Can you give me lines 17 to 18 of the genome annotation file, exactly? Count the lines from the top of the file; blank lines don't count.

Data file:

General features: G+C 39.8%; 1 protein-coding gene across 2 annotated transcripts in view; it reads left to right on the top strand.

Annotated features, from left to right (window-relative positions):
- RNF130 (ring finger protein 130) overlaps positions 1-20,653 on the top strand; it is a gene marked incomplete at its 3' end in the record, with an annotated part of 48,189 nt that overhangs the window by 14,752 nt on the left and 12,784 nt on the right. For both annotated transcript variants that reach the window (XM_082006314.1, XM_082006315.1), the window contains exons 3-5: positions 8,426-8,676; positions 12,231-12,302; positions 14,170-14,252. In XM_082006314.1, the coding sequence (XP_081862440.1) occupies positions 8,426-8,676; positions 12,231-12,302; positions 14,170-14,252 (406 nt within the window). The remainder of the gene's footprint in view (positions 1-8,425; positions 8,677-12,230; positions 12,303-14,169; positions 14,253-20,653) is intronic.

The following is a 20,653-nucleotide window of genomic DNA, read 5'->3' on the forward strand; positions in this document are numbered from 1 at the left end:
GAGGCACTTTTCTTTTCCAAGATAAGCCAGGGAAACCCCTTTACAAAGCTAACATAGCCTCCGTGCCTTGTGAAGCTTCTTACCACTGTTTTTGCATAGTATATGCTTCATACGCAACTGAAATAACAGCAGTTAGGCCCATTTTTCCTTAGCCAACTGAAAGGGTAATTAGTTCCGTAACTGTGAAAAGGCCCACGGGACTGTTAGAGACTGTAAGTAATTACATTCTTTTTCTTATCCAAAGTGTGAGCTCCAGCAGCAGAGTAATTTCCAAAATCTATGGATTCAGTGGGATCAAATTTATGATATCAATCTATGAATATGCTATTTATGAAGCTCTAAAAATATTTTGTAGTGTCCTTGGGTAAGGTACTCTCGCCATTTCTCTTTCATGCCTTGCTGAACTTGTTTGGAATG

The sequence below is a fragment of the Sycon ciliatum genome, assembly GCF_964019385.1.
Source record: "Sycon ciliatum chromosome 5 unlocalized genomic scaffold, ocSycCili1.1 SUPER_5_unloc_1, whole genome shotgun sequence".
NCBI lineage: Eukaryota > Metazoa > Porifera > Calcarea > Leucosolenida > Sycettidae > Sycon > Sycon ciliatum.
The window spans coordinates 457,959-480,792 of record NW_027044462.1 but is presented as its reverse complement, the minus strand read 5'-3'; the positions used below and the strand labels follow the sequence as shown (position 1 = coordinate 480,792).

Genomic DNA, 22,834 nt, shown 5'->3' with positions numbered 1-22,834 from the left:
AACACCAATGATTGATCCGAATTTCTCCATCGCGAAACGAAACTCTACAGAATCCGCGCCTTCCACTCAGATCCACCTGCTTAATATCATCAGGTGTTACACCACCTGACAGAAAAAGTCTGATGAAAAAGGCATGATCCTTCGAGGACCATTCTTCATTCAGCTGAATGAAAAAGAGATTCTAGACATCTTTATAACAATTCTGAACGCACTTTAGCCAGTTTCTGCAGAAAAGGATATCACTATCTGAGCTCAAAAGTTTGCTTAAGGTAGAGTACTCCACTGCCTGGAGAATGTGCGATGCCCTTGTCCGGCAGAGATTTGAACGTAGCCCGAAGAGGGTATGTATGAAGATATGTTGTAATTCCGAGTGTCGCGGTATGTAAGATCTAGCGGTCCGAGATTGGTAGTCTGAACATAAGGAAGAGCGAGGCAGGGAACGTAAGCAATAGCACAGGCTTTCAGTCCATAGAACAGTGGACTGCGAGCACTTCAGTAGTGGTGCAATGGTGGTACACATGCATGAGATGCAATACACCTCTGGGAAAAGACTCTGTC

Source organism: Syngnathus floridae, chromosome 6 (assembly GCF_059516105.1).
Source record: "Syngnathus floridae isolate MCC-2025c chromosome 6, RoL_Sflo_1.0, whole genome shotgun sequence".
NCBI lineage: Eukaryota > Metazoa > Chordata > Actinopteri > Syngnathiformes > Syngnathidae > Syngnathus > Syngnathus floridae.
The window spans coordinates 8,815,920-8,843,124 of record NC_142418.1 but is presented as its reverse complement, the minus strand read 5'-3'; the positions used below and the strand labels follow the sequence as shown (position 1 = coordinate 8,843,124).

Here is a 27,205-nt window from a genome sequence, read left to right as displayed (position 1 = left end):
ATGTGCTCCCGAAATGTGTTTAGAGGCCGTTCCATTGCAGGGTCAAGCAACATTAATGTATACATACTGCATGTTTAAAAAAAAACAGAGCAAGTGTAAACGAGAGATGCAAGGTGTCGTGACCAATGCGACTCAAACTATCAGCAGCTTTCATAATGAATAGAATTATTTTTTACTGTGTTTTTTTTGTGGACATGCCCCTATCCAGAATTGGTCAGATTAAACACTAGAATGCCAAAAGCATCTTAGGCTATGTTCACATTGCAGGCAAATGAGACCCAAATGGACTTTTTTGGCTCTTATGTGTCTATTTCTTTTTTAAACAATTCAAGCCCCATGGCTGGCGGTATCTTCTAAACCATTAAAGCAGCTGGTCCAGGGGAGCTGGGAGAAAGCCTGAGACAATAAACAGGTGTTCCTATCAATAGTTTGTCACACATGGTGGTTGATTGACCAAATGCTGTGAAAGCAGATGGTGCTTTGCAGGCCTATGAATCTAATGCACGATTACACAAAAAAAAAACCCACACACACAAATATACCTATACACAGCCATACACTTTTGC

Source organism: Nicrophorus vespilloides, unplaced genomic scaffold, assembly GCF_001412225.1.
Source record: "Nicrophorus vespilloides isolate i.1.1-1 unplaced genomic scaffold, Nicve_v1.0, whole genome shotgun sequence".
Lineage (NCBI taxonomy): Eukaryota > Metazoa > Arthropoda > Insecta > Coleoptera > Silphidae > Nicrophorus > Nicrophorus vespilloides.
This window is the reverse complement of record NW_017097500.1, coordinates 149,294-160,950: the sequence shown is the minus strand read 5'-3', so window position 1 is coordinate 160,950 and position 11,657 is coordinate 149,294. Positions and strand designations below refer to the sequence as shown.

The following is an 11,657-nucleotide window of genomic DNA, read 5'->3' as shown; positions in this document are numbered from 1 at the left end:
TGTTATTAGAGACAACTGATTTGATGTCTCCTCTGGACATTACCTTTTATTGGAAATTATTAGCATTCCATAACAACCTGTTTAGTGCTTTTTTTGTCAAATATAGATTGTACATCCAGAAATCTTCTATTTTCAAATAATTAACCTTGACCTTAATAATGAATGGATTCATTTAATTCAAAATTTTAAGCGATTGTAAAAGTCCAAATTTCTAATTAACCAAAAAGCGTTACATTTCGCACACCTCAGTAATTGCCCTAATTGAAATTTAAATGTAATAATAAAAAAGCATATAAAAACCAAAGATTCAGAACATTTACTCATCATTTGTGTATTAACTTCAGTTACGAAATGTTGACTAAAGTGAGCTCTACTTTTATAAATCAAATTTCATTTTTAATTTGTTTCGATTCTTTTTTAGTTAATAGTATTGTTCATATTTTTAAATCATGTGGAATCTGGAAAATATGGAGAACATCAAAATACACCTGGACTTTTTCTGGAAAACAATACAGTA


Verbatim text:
ATGTGCTCCCGAAATGTGTTTAGAGGCCGTTCCATTGCAGGGTCAAGCAACATTAATGTATACATACTGCATGTTTAAAAAAAAACAGAGCAAGTGTAAACGAGAGATGCAAGGTGTCGTGACCAATGCGACTCAAACTATCAGCAGCTTTCATAATGAATAGAATTATTTTTTACTGTGTTTTTTTTGTGGACATGCCCCTATCCAGAATTGGTCAGATTAAACACTAGAATGCCAAAAGCATCTTAGGCTATGTTCACATTGCAGGCAAATGAGACCCAAATGGACTTTTTTGGCTCTTATGTGTCTATTTCTTTTTTAAACAATTCAAGCCCCATGGCTGGCGGTATCTTCTAAACCATTAAAGCAGCTGGTCCAGGGGAGCTGGGAGAAAGCCTGAGACAATAAACAGGTGTTCCTATCAATAGTTTGTCACACATGGTGGTTGATTGACCAAATGCTGTGAAAGCAGATGGTGCTTTGCAGGCCTATGAATCTAATGCACGATTACACAAAAAAAAAACCCACACACACAAATATACCTATACACAGCCATACACTTTTGC

Source organism: Nicrophorus vespilloides, unplaced genomic scaffold, assembly GCF_001412225.1.